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They got rid of me and two others because we were not sitting in 'corporate'... and the new boss did not like the people who had a lot of experience that would challenge her decisions... she wanted robots just out of college who thought she was brilliant.
When competence hurts instead of helps....
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Old 06-16-2008, 08:26 PM   #69
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My mega corp did something similar. Problem with these rating systems is that department heads have little insight into individual performance.
These systems generally lead to bad results, so middle managers will start gaming the system as soon as they understand what is being imposed. I knew one guy who always had a new hire or two slated to start just before ranking time. They always got low marks (too new to know our systems yet) so the core of the department could be ranked above the bottom tier that faced HR sanctions. The new recruits were clueless. Upper management didn't care since the letter of the process was observed. Ironically, experienced folks loved to work for this guy, because he knew how to protect them from corporate. Moral hazard?
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Old 06-17-2008, 09:34 AM   #70
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Khan said it best....corporate america is just like high school.....if you can get in the clique....you are ok, but if not.....life will be hell.
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Old 06-17-2008, 12:03 PM   #71
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Talk about a clique ... don't forget religion. We did VERY WELL working for a customer who happened to be of the same minority religion as our department head. All came to light when he retired and the funding dwindled annually.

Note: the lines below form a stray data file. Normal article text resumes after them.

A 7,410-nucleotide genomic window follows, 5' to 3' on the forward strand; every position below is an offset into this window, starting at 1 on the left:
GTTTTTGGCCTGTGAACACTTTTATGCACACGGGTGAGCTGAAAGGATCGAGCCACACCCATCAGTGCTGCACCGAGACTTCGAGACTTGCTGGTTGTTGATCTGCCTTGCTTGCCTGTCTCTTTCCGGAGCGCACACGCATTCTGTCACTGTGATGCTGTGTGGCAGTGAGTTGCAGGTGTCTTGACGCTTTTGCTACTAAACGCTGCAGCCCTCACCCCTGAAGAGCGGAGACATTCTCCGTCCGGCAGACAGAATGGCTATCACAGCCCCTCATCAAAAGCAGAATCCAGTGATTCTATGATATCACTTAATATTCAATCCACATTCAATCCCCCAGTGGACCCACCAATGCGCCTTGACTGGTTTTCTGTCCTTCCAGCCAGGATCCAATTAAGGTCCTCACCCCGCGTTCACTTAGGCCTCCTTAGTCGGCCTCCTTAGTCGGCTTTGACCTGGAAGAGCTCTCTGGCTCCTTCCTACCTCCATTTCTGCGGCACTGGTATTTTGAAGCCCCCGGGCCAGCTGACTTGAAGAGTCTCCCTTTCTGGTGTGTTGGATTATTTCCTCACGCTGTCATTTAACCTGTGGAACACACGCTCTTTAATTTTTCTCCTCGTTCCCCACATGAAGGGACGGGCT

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Old 06-17-2008, 04:47 PM   #72
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And for being physically attractive, and for belonging to the same organizations, and for being able to do sports talk, and for 'having a family to support'...
I wonder what the ROI on plastic surgery would be... I wonder what the success/satisfaction rates of plastic surgery patients are...Plastic surgery--the key to a successful career and social life!
Time for some research

Sports talk would negate any plastic surgery benefits, however. My eyes start glazing over in a cross-eyed manner, then my mouth gets slack and I start to drool, sometimes my head lolls back--not pretty.
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Old 06-17-2008, 05:03 PM   #73
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The ROI probably depends on what the surgeon has to work with. You can't make a silk purse out of a sow's ear (that would be like putting lipstick on a pig, to mix metaphors).
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Old 06-17-2008, 10:17 PM   #74
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I worked for a larger corp for 25 years and bit on a retirement incentive package at 56. We went through a number of work force reductions in my years and I would probably say that there was just a little bit of job security for the 50+ age group. Reason being that to legally avoid an age discrimination suit, getting rid of older workers who might be overpaid, underproducing or otherwise targets for layoffs had to be off-set be also laying off younger productive and lower paid workers so that the median or mean age of lay offs was below a certain age. I'm thinking it was 49? That said, we joked that when you approached or were over the magic age of 55, where you qualified for pension and health insurance, you had a layoff target on your back and there were ways to "pursuade" you to leave voluntarily using severance incentives and making you feel very uncomfortable, insecure, or giving you undesirable responsibilities.